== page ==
By Cars.com EditorsFebruary 8, 2013
About the video
From the 2013 Chicago Auto Show, Cars.com's Kelsey Mays takes a look at the Cadillac ELR.
(car trunk thumps) (energetic music) (car wheels screeching) Hi, I'm Kelsey maze for Cars.com. About four years ago, we saw the Cadillac converge concept, which suggested a sleek Coupe using the same plug-in technology as the Chevy Volt.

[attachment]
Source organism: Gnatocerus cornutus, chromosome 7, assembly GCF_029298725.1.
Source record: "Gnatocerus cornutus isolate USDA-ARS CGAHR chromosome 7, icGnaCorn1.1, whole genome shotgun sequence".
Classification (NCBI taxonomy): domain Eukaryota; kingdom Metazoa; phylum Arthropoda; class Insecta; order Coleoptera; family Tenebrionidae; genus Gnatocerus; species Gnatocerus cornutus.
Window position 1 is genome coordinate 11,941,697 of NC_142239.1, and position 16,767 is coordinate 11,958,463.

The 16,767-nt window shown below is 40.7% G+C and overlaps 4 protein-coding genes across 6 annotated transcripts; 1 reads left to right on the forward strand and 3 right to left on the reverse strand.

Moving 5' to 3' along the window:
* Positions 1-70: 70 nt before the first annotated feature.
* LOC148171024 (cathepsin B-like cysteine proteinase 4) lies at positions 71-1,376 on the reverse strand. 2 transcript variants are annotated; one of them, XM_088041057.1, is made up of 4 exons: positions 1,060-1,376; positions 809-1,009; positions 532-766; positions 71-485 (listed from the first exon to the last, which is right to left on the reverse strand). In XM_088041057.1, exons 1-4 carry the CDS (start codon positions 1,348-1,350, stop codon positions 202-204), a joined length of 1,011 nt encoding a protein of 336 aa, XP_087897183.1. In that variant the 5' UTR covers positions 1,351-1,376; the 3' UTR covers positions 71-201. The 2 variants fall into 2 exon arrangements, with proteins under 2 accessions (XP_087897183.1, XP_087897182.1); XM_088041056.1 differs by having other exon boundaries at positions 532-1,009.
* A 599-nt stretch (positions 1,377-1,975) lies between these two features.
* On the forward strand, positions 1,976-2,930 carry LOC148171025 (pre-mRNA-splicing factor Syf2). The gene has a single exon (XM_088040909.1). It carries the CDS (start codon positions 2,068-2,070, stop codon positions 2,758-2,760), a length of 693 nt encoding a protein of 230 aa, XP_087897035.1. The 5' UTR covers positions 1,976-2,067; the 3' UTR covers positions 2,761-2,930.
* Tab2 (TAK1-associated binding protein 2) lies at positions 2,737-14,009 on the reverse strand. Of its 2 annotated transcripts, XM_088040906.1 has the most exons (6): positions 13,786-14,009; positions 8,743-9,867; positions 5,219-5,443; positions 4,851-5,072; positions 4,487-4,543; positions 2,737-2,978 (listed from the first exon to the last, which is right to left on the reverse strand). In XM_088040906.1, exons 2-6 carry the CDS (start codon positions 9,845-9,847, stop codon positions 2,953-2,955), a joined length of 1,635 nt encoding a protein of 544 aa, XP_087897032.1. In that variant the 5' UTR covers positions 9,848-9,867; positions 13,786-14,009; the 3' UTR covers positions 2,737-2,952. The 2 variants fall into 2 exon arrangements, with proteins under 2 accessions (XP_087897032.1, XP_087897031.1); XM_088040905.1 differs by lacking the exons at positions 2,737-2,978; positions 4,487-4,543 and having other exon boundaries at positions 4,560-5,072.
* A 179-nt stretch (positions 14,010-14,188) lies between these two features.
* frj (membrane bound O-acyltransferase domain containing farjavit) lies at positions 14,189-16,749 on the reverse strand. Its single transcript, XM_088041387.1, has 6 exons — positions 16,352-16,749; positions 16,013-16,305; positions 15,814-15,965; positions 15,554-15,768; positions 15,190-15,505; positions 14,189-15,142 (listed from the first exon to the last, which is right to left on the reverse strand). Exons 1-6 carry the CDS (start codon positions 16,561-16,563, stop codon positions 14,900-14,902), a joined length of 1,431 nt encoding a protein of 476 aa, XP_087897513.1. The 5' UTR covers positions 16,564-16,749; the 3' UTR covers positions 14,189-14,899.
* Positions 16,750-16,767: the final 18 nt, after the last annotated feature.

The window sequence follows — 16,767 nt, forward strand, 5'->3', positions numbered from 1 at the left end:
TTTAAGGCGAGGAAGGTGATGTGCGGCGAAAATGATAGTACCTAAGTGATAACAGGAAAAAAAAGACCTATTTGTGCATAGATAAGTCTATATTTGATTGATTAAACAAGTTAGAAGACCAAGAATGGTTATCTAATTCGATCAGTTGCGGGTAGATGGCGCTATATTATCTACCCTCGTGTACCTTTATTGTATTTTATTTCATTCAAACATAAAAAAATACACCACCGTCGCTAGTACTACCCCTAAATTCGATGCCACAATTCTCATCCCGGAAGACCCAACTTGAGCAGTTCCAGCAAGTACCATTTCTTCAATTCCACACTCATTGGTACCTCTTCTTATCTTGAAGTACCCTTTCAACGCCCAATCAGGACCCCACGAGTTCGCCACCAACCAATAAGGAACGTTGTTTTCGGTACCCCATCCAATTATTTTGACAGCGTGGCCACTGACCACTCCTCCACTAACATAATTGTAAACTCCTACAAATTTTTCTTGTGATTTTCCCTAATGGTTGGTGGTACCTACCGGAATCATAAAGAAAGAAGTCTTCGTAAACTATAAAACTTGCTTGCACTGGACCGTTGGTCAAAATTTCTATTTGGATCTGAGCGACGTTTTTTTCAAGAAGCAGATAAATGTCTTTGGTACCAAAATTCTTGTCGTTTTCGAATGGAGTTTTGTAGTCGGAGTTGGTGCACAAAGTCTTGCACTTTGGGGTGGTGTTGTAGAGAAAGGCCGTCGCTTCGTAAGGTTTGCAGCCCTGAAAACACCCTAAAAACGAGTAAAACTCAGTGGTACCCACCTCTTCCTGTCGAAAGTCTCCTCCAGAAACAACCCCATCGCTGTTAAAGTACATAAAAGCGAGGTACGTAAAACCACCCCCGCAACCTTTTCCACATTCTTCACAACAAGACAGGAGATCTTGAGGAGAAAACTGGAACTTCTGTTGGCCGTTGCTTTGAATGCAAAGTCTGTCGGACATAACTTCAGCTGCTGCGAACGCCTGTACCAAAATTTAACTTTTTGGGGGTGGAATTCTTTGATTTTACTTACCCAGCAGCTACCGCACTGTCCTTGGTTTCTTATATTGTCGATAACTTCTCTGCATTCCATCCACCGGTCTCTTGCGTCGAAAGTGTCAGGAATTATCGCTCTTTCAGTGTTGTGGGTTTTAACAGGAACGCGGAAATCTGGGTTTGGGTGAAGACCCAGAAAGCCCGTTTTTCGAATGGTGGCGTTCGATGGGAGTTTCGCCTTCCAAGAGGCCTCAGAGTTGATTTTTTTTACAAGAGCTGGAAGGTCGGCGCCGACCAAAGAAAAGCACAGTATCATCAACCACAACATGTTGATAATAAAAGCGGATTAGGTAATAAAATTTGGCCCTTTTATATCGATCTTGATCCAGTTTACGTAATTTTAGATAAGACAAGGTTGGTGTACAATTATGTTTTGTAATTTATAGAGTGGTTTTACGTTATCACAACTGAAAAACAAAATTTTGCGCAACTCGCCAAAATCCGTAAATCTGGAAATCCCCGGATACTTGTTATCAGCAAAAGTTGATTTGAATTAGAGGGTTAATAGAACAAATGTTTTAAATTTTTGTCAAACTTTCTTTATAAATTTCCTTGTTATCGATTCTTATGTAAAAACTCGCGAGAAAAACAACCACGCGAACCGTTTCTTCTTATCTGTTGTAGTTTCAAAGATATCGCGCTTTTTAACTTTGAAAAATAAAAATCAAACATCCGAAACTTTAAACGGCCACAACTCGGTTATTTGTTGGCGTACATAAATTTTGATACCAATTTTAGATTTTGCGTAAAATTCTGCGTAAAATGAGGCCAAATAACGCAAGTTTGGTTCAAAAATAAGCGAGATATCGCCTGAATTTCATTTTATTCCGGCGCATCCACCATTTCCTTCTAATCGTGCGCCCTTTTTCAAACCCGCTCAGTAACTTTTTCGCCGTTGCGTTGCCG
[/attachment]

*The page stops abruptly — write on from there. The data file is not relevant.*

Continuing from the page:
Well, here it is, and we're at the auto show checking it out, the all new Cadillac ELR. Styling is very similar to the converge concept. It's basically a sleeker take on the existing CTS coupe. It's actually two and a half inches shorter bumper to bumper, than the Coupe, but bigger than the four door Chevrolet Volt, about nine inches longer, bumper to bumper and a little bit wider as well. You look up front here, pretty much a very closed off grill. There's not a lot of openings here, the engine doesn't need that much in terms of openings. There's a lower portion of the grill here, it's got active shutters and so they close up at higher speeds to improve aerodynamics. There's a little bit of a bumper guard underneath here, it might help with aerodynamics as well. It looks a little bit dorky on an otherwise sporty car. The dimensions are pretty compelling, apart from that, you've got things details along here, turn signal indicators along the sides. Cadillac says, that these are actually charge indicators as well. So when you plug in to this outlet overnight, or whenever you can plug in, they let you know how much battery charge you have left. Let's take a look under the hood. Now, like the volt, the ELR has an electric motor for all electric propulsion, with a small four-cylinder turbocharged engine as the backup generator for the system. So it works like this, you plug it in, you get about 35 miles of total electric range and then the engine kicks in for a maximum electric and gasoline range of around 300 miles. Plug it in overnight, it takes about 12 hours to recharge on your standard household 120 volt outlet, about four hours on a level two or 240 volt outlet. Now, unlike the Volt, which is a true four-door car, the ELR is a two plus two Coupe. It's got two seats up front, two seats in the back, lots of leather and wood and carbon fiber and aluminum going on inside. Some cool touches here, the steering wheel is actually trimmed in leather. That's usually not a touch you see until you get to very, very expensive cars. Cadillac says there's leather on all the areas that kinda your arms and elbows fall here, along the upper dash there's faux leather. Everything's kind of stitched up, there's suede as well. Definitely a lot of high quality materials. There's even leather along the cup holder cover, which Cadillac says is motorized. So you just press this silver nub right here, and it powers back. This car at the auto show doesn't have power to do that right now, but that's gotta be some feature that your passengers will either oo and ah over or laugh at and think it's ridiculous. One other thing that's kind of ridiculous. The electronic door handles here, they're the same door handles as you get in the Chevy Corvette. We've never been big fans of them and they're right next to where your knee lays, and so if you're just sitting here and you accidentally touch them, door's gonna (car door slams) open up on you accidentally. The gauges are really interesting. There's a physical ring here with basically simulated numbers inside for the speedometer. There's also screens on either side to tell you things like how efficiently you're driving. The screens can show things like your navigation map. Carries over a lot of information from the center screen, but puts it there if you need it. There's also Cadillac's touch sensitive cue system, Cadillac user experience. We have kind of mixed feelings about that, it works better than some other touch sensitive systems, but we've never been wild about touch sensitive buttons in a car in general. The Cadillacs have always been those big cars you can take your friends golfing in. The ER, maybe not so much. There's only about nine cubic feet of cargo room back here, that's actually about a foot and a half less than the CTS Coupe, than even the Volt, which has a pretty small trunk itself, small opening too, not a ton of height here to throw things in, better hope it's mini-golf. (trunk thumps) Sharp styling and a handsome interior, are ELR strengths, but we don't know the pricing yet and it's probably going to be a lot more than the Volt, which without a federal tax credit, starts at around $40,000. So stay tuned to Cars.com. We'll let you know pricing closer to the ELRs on sale date late in 2013. (car engine revving)